What religious freedom is being threatened? The freedom to deny civil rights to minorities who think differently than evangelicals?
    Bigotry based on religion is far worse.

  • donn layton, UT
    Jan. 29, 2013 5:54 p.m.

    RE: Hutterite,Evangelical religion is doing its' level best to use the bully pulpit to push itself and its' agenda onto the public stage. Which bothers you the most?

    Tradditional Judeo-Christian values like: Honor your father and your mother, “You shall not murder.“You shall not commit adultery. “You shall not steal.“ “You shall not(lie) bear false witness against your neighbor. “‘And you shall not bear false witness against your neighbor.“You shall not covet. And or,

    The Evangelical(euangelion)or Gospel, “ For God so loved the world that he gave his one and only Son, that whoever believes in him shall not perish but have eternal life”(John 3:16)

  • TOO Sanpete, UT
    Jan. 29, 2013 5:20 p.m.

    I couldn't agree more with a few of the above comments. It's amazing how evangelicals call for tolerance when I'm considered the devil in their eyes.

  • Zona Zone Mesa, AZ
    Jan. 29, 2013 5:05 p.m.

    See the first six comments as reasons why evangelicals are legitimately worried about their freedom of religion being taken away. The comments essential serve justify treating evangelicals' religious freedom less than that of other Constitutionally guaranteed freedoms. This freedom should be thought of as speech. If you want freedom of speech, then you must allow someone to speak out vehemently against the things you hold dear. If you want freedom of religion, then you must allow someone to worship how or what they may, even when it inconveniences you or even when their religious beliefs and practices bother you--yes, even when they say things that get your blood boiling. The evangelicals' alleged "misuse" is no reason to injure their rights to the first freedom, for Congress shall make no law respecting the establishment of religion nor prohibiting the free exercise thereof.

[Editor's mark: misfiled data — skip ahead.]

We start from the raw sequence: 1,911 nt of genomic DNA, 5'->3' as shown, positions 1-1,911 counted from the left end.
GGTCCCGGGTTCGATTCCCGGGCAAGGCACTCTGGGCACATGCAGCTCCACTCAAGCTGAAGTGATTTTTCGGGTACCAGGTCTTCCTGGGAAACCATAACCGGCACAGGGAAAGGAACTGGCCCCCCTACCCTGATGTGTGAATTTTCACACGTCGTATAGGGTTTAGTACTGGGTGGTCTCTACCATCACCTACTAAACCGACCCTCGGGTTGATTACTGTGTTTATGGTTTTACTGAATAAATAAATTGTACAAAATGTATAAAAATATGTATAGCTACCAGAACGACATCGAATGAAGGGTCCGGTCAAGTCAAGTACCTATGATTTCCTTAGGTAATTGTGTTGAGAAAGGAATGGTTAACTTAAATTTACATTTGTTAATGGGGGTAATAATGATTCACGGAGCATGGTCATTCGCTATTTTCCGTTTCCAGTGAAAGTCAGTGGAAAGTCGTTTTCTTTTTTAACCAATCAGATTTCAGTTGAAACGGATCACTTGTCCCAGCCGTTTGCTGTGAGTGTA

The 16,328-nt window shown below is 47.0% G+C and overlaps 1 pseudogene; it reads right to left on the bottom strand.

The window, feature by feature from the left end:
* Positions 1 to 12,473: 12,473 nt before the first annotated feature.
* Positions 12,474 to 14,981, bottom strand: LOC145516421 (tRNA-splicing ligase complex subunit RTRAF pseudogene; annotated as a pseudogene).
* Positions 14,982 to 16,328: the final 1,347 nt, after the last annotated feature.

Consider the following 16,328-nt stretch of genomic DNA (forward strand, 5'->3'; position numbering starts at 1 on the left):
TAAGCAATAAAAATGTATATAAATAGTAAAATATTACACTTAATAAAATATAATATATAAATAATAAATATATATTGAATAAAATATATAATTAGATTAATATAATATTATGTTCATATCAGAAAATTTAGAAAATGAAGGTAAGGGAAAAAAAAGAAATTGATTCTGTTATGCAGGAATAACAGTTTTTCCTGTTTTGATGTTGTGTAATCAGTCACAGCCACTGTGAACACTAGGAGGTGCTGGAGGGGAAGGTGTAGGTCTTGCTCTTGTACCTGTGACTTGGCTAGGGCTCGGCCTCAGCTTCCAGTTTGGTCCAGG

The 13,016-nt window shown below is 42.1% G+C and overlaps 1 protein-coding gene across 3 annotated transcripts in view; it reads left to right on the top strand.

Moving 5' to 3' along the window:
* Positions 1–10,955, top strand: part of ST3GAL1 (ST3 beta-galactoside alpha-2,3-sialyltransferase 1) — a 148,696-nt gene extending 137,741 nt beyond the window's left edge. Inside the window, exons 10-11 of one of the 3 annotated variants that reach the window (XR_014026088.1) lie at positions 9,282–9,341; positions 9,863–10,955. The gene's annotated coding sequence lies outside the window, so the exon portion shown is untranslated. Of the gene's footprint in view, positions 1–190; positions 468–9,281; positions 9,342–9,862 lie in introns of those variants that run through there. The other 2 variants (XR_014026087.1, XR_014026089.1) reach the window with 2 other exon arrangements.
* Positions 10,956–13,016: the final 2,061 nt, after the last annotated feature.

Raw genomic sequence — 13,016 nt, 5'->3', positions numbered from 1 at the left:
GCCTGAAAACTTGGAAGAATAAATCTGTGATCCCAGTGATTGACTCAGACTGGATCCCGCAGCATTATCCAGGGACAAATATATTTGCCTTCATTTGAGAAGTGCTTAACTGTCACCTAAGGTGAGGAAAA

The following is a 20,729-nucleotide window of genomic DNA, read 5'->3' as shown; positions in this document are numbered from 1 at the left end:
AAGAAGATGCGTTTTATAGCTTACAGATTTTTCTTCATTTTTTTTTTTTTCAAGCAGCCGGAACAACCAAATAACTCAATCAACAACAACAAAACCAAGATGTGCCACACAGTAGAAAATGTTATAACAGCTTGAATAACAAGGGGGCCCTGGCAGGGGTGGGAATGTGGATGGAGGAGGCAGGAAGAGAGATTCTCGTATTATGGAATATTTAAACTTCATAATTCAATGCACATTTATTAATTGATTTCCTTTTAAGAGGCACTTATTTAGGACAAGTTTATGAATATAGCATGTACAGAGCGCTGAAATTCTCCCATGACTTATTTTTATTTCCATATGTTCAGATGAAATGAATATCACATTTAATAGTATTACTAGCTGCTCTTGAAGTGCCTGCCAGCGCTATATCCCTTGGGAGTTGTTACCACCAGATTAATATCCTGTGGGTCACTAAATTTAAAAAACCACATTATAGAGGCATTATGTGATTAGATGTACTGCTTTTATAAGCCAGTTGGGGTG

• Mukkake Salt Lake City, UT
    Jan. 29, 2013 4:49 p.m.

    The name "evangelical" says it all. Their religion involves injecting their beliefs into ever interaction, conversation, and setting. Anything less is oppression to them.

  • louie Cottonwood Heights, UT
    Jan. 29, 2013 4:41 p.m.

    Evangelicals tend to push the envelope of religious freedom towards political activism. and of course they do it while getting tax deduction for their contributing members under the veil of "non-profit" status for their organization.

  • skeptic Phoenix, AZ
    Jan. 29, 2013 3:48 p.m.

    Religion in today's corporate world has less to do about a God and being and doing good: church and religion today is more about business (money) and politics with power over others.

  • Hutterite American Fork, UT
    Jan. 29, 2013 2:39 p.m.

    Evangelical religion is doing its' level best to use the bully pulpit to push itself and its' agenda onto the public stage, and every time it encounters resistance, or even law, it claims religious freedom is at risk, even as it seeks to restrict freedom of others.

  • Turtles Run Missouri City, TX
    Jan. 29, 2013 2:26 p.m.

    I often find it ironic that "evangelicals" are most concerned about religious freedoms when it is they that seek to discriminate against the faith of others. When a Mosque is being proposed to built anywhere they are the first to protest its construction. When someone is describing other religions as cults (ex: Catholic or LDS) you can pretty count on that person being an "evangelical".

    It is hard to take "evangelicals" serious on religious freedom when they seek to deny it to others.